Living Streets announced the findings of a report into street survey yesterday. The new report was to mark the 80th anniversary of the formation of Living Streets (formerly the Pedestrians Association), highlighted the changes in how streets are used.
Stating that almost half the children aged between 5-10 years old never play on their streets and that over 2/3 of the parents use the car or public transport to go to supermarkets as they were out of walking distance.
New research shows our streets are in danger of losing the social function they have had in the past, as they are shifted from social hubs for the community, into spaces considered no go areas for children.
Tony Armstrong, Chief Executive of Living Streets said:
“Overall the research published today paints a bleak picture of how our streets have changed over the past 80 years. More than a quarter of people today know less than two of their neighbours, where as the majority of older respondents remember knowing at least 5 of their neighbours well when they had a young family. In addition to this, it is becoming increasingly rare to see children playing out on the streets. We have effectively designed ourselves out of our own communities through urban planning that has failed to prioritise people.
Five firms of architects closely allied to the Prince of Wales’s approach to architecture will compete to draw up plans for the vacant Chelsea barracks site in London, after the prince succeeded in blocking an earlier design that he deemed “unsuitable”.
RMJM has today announced details of the US $1 billion development it is designing in Istanbul’s new residential and business district, which will be one of the ‘greenest’ projects in Turkey.
The luxury development – being designed by RMJM’s New York and Istanbul studios – will be located in the Atasehir district of Istanbul.
Set on a highly visible site that features panoramic views stretching from the Bosphorus Strait in the west to the Princes’ Islands and the Sea of Marmara to the south, the 372,000m² development includes a 60-storey tower, 1,500 residential units, a five-star hotel, offices and conference facilities with landscaped public areas and parking facilities.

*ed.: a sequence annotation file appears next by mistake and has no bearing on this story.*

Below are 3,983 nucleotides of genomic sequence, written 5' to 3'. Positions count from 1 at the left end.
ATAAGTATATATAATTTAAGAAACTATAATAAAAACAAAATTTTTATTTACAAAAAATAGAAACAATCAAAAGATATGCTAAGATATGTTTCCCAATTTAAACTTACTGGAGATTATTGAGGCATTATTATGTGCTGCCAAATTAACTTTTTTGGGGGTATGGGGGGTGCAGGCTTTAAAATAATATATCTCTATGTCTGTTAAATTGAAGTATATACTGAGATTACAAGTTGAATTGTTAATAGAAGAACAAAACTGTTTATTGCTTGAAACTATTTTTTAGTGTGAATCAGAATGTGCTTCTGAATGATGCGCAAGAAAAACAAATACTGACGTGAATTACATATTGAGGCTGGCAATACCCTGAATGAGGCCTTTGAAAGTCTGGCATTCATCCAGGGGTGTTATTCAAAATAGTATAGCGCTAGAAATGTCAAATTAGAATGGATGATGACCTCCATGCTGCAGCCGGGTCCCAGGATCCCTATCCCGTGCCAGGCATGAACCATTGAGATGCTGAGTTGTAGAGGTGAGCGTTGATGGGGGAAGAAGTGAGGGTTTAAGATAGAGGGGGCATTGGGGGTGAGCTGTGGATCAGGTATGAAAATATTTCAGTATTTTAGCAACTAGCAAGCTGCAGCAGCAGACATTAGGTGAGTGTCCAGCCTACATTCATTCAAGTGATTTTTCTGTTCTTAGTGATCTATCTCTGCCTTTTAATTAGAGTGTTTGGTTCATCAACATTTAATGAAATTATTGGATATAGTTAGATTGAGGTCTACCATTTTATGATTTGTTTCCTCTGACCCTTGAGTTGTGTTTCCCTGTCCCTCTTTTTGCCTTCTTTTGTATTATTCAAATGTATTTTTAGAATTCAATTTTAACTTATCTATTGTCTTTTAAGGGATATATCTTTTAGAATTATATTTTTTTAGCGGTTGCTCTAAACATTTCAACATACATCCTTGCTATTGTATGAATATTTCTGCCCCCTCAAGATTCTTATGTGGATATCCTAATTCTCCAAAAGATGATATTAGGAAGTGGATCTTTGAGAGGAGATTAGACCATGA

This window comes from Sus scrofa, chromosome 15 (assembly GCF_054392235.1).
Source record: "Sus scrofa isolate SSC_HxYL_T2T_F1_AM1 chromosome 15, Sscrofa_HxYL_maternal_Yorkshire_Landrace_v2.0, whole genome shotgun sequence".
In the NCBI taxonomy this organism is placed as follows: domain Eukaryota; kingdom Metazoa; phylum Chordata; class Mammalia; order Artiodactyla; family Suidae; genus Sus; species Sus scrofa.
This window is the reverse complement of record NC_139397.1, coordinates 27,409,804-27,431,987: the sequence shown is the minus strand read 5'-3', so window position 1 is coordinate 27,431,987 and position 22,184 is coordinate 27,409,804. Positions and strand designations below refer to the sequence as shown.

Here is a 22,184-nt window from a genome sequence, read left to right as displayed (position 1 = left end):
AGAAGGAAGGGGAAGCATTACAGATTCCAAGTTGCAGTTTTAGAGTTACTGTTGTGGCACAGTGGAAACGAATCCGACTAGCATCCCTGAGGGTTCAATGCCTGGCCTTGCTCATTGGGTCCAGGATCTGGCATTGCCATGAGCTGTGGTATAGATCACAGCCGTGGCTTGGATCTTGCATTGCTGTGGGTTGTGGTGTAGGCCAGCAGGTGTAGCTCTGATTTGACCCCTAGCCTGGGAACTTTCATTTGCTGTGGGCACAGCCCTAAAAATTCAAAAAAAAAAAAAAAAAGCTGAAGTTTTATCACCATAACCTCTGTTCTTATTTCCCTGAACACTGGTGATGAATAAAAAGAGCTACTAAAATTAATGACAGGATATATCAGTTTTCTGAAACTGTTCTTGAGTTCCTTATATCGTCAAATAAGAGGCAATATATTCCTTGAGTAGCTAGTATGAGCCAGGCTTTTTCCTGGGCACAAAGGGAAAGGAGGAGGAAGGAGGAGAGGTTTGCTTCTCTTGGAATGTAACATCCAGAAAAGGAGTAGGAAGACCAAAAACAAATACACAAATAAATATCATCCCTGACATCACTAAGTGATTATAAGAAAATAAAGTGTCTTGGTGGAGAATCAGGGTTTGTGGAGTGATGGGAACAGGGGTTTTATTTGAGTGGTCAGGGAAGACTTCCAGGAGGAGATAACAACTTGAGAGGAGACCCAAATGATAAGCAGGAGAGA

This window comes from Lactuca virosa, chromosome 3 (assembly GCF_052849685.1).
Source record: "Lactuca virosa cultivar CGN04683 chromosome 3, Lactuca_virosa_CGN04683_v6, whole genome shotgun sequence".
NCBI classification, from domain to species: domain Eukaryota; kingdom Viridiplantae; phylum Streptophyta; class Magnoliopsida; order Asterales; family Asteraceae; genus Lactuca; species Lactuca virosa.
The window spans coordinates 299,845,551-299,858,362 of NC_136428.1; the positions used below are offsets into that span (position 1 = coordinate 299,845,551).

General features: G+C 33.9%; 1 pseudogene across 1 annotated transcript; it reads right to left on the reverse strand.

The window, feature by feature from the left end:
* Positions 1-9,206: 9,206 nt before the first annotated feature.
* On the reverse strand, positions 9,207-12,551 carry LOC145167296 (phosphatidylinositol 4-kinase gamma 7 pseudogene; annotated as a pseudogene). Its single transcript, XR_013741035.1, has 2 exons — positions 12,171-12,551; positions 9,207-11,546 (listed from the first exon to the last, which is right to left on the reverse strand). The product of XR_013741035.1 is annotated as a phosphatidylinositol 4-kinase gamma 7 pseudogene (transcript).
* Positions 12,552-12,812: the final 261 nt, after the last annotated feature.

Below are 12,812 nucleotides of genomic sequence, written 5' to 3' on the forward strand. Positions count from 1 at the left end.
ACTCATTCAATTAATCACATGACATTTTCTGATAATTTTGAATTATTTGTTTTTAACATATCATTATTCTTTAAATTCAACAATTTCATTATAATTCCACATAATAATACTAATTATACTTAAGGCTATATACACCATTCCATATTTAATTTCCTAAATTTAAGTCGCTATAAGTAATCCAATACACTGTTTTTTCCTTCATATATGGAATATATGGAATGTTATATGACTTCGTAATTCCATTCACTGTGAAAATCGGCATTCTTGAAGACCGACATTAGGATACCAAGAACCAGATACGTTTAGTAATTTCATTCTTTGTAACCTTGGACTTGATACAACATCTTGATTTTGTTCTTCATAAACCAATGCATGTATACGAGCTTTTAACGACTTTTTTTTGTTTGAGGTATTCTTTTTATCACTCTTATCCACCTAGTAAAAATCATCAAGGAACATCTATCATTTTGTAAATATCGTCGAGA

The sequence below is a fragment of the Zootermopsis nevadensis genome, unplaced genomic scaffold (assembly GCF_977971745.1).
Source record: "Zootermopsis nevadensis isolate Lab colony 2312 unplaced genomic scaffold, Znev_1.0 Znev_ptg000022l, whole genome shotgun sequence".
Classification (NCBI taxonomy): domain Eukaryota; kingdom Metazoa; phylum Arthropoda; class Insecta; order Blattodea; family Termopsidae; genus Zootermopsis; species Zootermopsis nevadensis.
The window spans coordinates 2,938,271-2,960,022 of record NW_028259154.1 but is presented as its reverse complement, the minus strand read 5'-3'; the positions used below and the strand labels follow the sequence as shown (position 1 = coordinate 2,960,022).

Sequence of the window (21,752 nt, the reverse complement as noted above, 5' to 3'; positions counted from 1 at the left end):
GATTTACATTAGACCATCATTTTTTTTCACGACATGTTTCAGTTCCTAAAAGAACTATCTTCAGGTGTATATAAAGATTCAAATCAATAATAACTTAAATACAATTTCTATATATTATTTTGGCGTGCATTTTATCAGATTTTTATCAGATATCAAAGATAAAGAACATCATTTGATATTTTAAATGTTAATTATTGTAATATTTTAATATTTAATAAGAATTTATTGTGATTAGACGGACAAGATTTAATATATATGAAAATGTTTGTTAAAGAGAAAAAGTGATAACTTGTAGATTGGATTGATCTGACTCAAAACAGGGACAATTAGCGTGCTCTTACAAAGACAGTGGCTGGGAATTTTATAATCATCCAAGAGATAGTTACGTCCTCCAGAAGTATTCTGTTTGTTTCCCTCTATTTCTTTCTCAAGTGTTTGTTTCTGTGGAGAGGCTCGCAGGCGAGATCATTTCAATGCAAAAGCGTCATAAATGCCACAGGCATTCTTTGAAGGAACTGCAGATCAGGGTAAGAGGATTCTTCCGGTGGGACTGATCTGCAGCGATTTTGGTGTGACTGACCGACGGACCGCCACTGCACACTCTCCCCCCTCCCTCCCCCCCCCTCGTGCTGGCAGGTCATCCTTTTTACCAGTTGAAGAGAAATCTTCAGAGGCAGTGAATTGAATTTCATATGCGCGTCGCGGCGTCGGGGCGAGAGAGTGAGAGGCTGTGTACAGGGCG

The aim is to create an iconic complex that takes an innovative approach to planning and sustainability. The development is designed to achieve the ‘LEED’ sustainability accreditation from the US Green Building Council and, as such, would be the first mixed use development of its kind in Turkey. The project is scheduled to be completed in 2011.
The Luton Gateway is one of a number of local delivery organisations set up across the UK in areas identified by the government as being in a prime position to deliver housing……The Luton Gateway has a target to deliver an additional 26,000 homes and 19,000 jobs by 2021.
EDAW AECOM, a leading design and planning consultancy, has been appointed to complete an infrastructure schedule, requirement model and delivery plan and to refresh the Integrated Development Programme (IDP). This will ensure that the appropriate infrastructure needed has been identified to allow the area to meet the required targets. Work is already underway and it is expected that the study will be completed by October 2009.
In April 2009, The Architecture Foundation organised three roundtable debates to examine the nature of the dramatic economic and ecological challenges facing built environment practitioners. The debates were titled – AND NOW WHAT: Rethinking Spatial Practice During Crisis. The Architecture Foundation recently posted the video on Vimeo. Interesting to watch with many valid points to think about the built environment profession.